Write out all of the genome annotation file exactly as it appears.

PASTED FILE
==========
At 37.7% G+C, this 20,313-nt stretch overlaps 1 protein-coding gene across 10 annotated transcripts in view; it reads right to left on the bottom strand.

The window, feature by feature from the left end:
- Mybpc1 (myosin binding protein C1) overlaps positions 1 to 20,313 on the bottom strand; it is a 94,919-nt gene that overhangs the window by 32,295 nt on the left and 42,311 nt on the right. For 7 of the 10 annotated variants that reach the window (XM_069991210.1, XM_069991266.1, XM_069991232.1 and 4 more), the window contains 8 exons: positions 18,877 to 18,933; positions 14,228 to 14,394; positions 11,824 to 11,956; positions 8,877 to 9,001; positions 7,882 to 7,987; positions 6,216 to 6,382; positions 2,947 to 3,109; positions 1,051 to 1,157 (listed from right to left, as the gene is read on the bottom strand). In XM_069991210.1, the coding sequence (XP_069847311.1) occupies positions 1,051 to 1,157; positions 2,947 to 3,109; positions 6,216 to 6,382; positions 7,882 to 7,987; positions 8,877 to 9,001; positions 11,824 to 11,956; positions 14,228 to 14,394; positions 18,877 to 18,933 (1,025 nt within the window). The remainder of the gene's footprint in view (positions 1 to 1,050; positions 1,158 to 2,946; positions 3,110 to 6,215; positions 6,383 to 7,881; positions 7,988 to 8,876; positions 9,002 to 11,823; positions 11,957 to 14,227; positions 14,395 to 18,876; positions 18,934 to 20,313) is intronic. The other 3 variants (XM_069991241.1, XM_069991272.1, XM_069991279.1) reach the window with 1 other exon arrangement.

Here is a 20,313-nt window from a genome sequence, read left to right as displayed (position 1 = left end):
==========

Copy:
At 37.7% G+C, this 20,313-nt stretch overlaps 1 protein-coding gene across 10 annotated transcripts in view; it reads right to left on the bottom strand.

The window, feature by feature from the left end:
- Mybpc1 (myosin binding protein C1) overlaps positions 1 to 20,313 on the bottom strand; it is a 94,919-nt gene that overhangs the window by 32,295 nt on the left and 42,311 nt on the right. For 7 of the 10 annotated variants that reach the window (XM_069991210.1, XM_069991266.1, XM_069991232.1 and 4 more), the window contains 8 exons: positions 18,877 to 18,933; positions 14,228 to 14,394; positions 11,824 to 11,956; positions 8,877 to 9,001; positions 7,882 to 7,987; positions 6,216 to 6,382; positions 2,947 to 3,109; positions 1,051 to 1,157 (listed from right to left, as the gene is read on the bottom strand). In XM_069991210.1, the coding sequence (XP_069847311.1) occupies positions 1,051 to 1,157; positions 2,947 to 3,109; positions 6,216 to 6,382; positions 7,882 to 7,987; positions 8,877 to 9,001; positions 11,824 to 11,956; positions 14,228 to 14,394; positions 18,877 to 18,933 (1,025 nt within the window). The remainder of the gene's footprint in view (positions 1 to 1,050; positions 1,158 to 2,946; positions 3,110 to 6,215; positions 6,383 to 7,881; positions 7,988 to 8,876; positions 9,002 to 11,823; positions 11,957 to 14,227; positions 14,395 to 18,876; positions 18,934 to 20,313) is intronic. The other 3 variants (XM_069991241.1, XM_069991272.1, XM_069991279.1) reach the window with 1 other exon arrangement.

Here is a 20,313-nt window from a genome sequence, read left to right as displayed (position 1 = left end):